Why? Because tone is itself gestalt: it’s an easily definable thing that is the result of many different elements. Quick example: the individual pixels on your screen are assigned different colors based on what is being displayed. When you watch a YouTube video, you’re not watching the original video but a really impressive recreation of the original content.
So, the tone of Coraline is creepy, uncomfortable, and it makes you feel like a scared kid. But how does it achieve that tone?
It’s a combination of a whole lot of things. The writing is a part of it, sure, and the score music also does a lot of heavy lifting.
But to me, Coraline is a testament to the incredible power of animation, character design, production design, and artistic collaboration in general.
Henry Selick served as the director, writer, and production designer for Coraline, and it’s impossible to talk about Coraline’s tone without exploring his role and his general artistic style.
Selick also directed The Nightmare Before Christmas and James and the Giant Peach, so there’s a good chance you’re already familiar with his work, as well as some highly experimental short films [see video].
Both Selick and Tim Burton attended CalArts, just North of Los Angeles, a school that has a reputation for producing supremely talented animators and filmmakers. (As a point of reference, the core group of Pixar founders all attended CalArts.)
Tim Burton tapped Selick to direct The Nightmare Before Christmas, which helped him prove his value to Hollywood big wigs.
His industry career since then has been a bit of a rollercoaster, but before I go and regurgitate his IMDb bio, I’ll just say that he has a very specific visual style and artistic sensibility that he’s been developing for decades.
Neil Gaiman specifically requested Selick to be the director of Coraline, and that turned out to be a great choice.
Just to summarize the point here, Henry Selick was especially well-suited for Coraline, thanks to both his pre-existing visual style and his understanding of frightening children’s stories.
Coraline owes its tone to Selick, the character designs, the sets, and the animation.
Stop-motion is a notoriously slow and difficult animation technique. Animation itself takes much longer than shooting a live-action movie.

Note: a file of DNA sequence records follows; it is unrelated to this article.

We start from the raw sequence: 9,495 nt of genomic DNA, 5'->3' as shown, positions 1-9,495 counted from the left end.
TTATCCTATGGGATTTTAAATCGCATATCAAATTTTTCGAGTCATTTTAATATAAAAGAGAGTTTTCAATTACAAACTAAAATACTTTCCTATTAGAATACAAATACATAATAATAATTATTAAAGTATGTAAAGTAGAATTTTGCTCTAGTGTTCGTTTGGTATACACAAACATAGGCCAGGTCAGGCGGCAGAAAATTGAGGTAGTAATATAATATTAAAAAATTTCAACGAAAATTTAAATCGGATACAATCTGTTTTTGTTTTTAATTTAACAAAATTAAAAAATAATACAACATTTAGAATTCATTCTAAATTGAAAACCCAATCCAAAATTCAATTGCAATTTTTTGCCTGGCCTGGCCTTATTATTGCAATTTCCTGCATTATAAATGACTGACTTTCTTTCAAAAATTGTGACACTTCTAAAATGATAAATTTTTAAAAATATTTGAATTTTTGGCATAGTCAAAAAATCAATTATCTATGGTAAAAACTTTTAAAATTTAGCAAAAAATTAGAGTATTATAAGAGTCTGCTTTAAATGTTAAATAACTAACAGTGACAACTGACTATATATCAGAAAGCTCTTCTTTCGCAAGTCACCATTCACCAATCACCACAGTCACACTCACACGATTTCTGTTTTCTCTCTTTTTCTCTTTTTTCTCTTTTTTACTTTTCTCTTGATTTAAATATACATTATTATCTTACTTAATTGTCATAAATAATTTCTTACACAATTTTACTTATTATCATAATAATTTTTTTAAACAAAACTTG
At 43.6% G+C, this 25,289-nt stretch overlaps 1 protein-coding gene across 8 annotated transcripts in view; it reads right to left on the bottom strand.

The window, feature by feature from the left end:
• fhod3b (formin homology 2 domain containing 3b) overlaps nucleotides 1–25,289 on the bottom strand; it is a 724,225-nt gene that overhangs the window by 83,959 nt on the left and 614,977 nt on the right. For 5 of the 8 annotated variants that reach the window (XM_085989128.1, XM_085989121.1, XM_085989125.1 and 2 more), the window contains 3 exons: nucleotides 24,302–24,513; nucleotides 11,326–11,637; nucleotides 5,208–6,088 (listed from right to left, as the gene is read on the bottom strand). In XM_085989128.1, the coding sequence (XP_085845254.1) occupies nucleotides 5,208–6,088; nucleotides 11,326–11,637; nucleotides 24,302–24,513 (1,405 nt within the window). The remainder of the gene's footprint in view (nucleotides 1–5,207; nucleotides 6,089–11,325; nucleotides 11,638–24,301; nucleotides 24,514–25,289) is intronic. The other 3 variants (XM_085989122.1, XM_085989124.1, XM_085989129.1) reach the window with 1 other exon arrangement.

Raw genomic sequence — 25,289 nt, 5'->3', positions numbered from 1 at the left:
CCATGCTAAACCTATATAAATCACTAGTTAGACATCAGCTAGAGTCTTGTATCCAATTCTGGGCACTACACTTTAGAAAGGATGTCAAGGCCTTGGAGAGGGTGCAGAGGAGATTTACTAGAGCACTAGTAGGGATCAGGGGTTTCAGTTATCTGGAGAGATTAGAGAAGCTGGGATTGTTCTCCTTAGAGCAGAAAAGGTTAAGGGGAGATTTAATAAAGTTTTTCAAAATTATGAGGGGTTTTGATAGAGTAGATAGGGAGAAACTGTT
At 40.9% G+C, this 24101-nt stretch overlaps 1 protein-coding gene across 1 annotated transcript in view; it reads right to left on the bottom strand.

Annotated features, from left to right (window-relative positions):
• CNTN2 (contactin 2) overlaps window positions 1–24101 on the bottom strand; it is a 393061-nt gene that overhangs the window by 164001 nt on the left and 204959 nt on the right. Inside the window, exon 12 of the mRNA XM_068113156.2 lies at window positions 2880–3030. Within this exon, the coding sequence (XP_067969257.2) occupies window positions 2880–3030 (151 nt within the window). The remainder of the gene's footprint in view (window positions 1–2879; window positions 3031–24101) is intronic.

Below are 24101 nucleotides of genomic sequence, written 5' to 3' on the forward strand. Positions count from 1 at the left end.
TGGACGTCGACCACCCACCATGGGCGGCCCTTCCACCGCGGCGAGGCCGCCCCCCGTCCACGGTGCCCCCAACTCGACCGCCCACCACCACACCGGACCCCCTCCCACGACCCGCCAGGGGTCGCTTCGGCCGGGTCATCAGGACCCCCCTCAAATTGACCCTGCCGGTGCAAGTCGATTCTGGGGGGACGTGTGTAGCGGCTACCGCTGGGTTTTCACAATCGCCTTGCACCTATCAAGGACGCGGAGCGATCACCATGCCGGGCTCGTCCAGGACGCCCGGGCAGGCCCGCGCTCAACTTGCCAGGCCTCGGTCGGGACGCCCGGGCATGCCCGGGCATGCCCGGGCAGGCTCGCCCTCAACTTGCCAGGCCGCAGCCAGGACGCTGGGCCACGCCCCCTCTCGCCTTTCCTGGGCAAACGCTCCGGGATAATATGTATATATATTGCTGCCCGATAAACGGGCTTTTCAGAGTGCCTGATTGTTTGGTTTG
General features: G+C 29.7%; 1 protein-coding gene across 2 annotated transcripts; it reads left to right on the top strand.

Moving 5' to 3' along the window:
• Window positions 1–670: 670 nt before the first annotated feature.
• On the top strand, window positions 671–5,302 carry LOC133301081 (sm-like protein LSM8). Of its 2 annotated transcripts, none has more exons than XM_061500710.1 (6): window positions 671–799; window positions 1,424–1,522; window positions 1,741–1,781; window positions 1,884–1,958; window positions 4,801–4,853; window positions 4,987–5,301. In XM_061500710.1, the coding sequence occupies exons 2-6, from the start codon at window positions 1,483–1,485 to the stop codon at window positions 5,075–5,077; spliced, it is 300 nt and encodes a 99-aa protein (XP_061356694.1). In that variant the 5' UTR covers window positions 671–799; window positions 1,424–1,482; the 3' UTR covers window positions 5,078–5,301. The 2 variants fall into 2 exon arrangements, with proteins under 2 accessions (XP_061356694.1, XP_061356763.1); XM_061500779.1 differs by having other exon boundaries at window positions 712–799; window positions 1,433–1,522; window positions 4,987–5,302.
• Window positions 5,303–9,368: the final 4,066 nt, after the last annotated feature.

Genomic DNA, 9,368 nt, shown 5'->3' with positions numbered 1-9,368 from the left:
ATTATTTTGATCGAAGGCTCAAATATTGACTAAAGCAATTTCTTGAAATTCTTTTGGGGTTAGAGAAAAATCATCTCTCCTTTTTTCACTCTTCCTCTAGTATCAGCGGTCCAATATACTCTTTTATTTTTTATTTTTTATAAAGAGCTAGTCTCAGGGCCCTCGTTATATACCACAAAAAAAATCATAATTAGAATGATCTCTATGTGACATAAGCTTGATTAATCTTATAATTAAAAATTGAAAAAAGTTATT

Maybe the team behind Coraline made the right call on every single decision because they had more time to make those decisions. Or maybe Laika (the production studio that made the movie) is just stuffed with incredibly talented filmmakers. For my money, it’s actually a combination of both.
Coraline’s music, visual presence, and sound design culminate in a tone that’s truly special. With that said, let’s draw some conclusions about Coraline’s story.
Bringin’ it All Back Home
After exploring this movie a bit more, I think people want to see it analyzed because the finished product is so good and so different that it’s easy to feel like there’s something much bigger happening here.
It’s definitely possible to interpret Coraline as an allegory, listing off every character and object one by one and assigning them meaning in some kind of meta-narrative.
(Just for fun, I tried to think of something Coraline could be an allegory for. How ’bout the death of ambition during the creative process? Ya know? At first, there’s so much enthusiasm to strike out into unknown territory, but the project becomes so abstract and strange that it’ll probably never see the light of day. The Other Mother is ambition itself: seemingly exciting and accommodating at first but steadily more threatening and malicious.)
And that can be a lot of fun.
I’m guessing attempts to analyze Coraline are really attempts to define the unique tone that makes the movie work.
For me, seeing that Coraline’s story is pretty standard in structure and approach is exciting. Because the movie is still special.
Earlier I teased an answer to the question of how artists can make something unique out of fairly traditional elements.
Here’s my answer. Feel free to disagree.
Once you’ve decided which aspect of your project is the most important to you, that’s where you can focus your creative attention. That’s the area where you can inject your personal style.
As long as the other components are solid (i.e. story structure, characters, performances), they will support your more creative, more outlandish elements.
Extremely talented artists can get to a point where every aspect of their work can be wild, crazy, and creatively innovative, but if you’re starting out, you need to give your work a foundation built from traditional techniques that have been proven to work.